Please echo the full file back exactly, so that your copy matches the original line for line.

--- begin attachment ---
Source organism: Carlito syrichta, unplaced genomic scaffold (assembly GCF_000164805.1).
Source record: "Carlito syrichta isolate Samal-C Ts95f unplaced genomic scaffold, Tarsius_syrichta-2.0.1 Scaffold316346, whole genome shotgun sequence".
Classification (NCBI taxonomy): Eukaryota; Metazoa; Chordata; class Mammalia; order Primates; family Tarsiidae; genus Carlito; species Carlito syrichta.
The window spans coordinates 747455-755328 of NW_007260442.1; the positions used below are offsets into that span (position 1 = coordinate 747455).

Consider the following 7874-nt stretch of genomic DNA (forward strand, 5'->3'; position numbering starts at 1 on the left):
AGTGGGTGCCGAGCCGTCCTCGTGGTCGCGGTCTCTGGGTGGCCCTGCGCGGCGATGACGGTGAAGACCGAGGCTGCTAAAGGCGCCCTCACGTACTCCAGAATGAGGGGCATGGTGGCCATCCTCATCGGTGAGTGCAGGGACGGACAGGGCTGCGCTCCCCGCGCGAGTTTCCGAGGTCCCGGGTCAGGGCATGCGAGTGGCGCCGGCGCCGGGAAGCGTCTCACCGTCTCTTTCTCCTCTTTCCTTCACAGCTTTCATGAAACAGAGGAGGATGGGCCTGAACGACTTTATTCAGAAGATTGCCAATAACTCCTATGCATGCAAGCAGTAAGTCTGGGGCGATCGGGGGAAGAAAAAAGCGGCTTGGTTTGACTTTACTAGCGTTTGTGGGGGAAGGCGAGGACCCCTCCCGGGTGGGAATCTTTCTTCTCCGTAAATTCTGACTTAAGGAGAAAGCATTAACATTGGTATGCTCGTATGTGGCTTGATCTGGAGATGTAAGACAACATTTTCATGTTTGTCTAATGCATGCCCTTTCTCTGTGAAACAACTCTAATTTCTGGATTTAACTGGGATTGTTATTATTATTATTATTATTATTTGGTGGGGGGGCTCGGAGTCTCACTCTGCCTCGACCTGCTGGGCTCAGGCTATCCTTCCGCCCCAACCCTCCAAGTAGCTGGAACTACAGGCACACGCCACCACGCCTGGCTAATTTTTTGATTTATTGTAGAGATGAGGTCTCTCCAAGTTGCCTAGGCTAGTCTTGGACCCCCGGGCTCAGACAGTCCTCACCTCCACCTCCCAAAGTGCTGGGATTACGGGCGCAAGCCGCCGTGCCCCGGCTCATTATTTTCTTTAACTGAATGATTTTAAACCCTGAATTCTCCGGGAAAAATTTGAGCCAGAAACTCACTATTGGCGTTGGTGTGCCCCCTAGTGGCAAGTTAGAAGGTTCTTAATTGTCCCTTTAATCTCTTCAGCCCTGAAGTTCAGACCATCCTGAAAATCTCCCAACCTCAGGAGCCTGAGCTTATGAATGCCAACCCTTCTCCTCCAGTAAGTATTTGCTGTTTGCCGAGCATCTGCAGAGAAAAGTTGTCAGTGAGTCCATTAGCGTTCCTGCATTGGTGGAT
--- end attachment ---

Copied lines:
Source organism: Carlito syrichta, unplaced genomic scaffold (assembly GCF_000164805.1).
Source record: "Carlito syrichta isolate Samal-C Ts95f unplaced genomic scaffold, Tarsius_syrichta-2.0.1 Scaffold316346, whole genome shotgun sequence".
Classification (NCBI taxonomy): Eukaryota; Metazoa; Chordata; class Mammalia; order Primates; family Tarsiidae; genus Carlito; species Carlito syrichta.
The window spans coordinates 747455-755328 of NW_007260442.1; the positions used below are offsets into that span (position 1 = coordinate 747455).

Consider the following 7874-nt stretch of genomic DNA (forward strand, 5'->3'; position numbering starts at 1 on the left):
AGTGGGTGCCGAGCCGTCCTCGTGGTCGCGGTCTCTGGGTGGCCCTGCGCGGCGATGACGGTGAAGACCGAGGCTGCTAAAGGCGCCCTCACGTACTCCAGAATGAGGGGCATGGTGGCCATCCTCATCGGTGAGTGCAGGGACGGACAGGGCTGCGCTCCCCGCGCGAGTTTCCGAGGTCCCGGGTCAGGGCATGCGAGTGGCGCCGGCGCCGGGAAGCGTCTCACCGTCTCTTTCTCCTCTTTCCTTCACAGCTTTCATGAAACAGAGGAGGATGGGCCTGAACGACTTTATTCAGAAGATTGCCAATAACTCCTATGCATGCAAGCAGTAAGTCTGGGGCGATCGGGGGAAGAAAAAAGCGGCTTGGTTTGACTTTACTAGCGTTTGTGGGGGAAGGCGAGGACCCCTCCCGGGTGGGAATCTTTCTTCTCCGTAAATTCTGACTTAAGGAGAAAGCATTAACATTGGTATGCTCGTATGTGGCTTGATCTGGAGATGTAAGACAACATTTTCATGTTTGTCTAATGCATGCCCTTTCTCTGTGAAACAACTCTAATTTCTGGATTTAACTGGGATTGTTATTATTATTATTATTATTATTTGGTGGGGGGGCTCGGAGTCTCACTCTGCCTCGACCTGCTGGGCTCAGGCTATCCTTCCGCCCCAACCCTCCAAGTAGCTGGAACTACAGGCACACGCCACCACGCCTGGCTAATTTTTTGATTTATTGTAGAGATGAGGTCTCTCCAAGTTGCCTAGGCTAGTCTTGGACCCCCGGGCTCAGACAGTCCTCACCTCCACCTCCCAAAGTGCTGGGATTACGGGCGCAAGCCGCCGTGCCCCGGCTCATTATTTTCTTTAACTGAATGATTTTAAACCCTGAATTCTCCGGGAAAAATTTGAGCCAGAAACTCACTATTGGCGTTGGTGTGCCCCCTAGTGGCAAGTTAGAAGGTTCTTAATTGTCCCTTTAATCTCTTCAGCCCTGAAGTTCAGACCATCCTGAAAATCTCCCAACCTCAGGAGCCTGAGCTTATGAATGCCAACCCTTCTCCTCCAGTAAGTATTTGCTGTTTGCCGAGCATCTGCAGAGAAAAGTTGTCAGTGAGTCCATTAGCGTTCCTGCATTGGTGGAT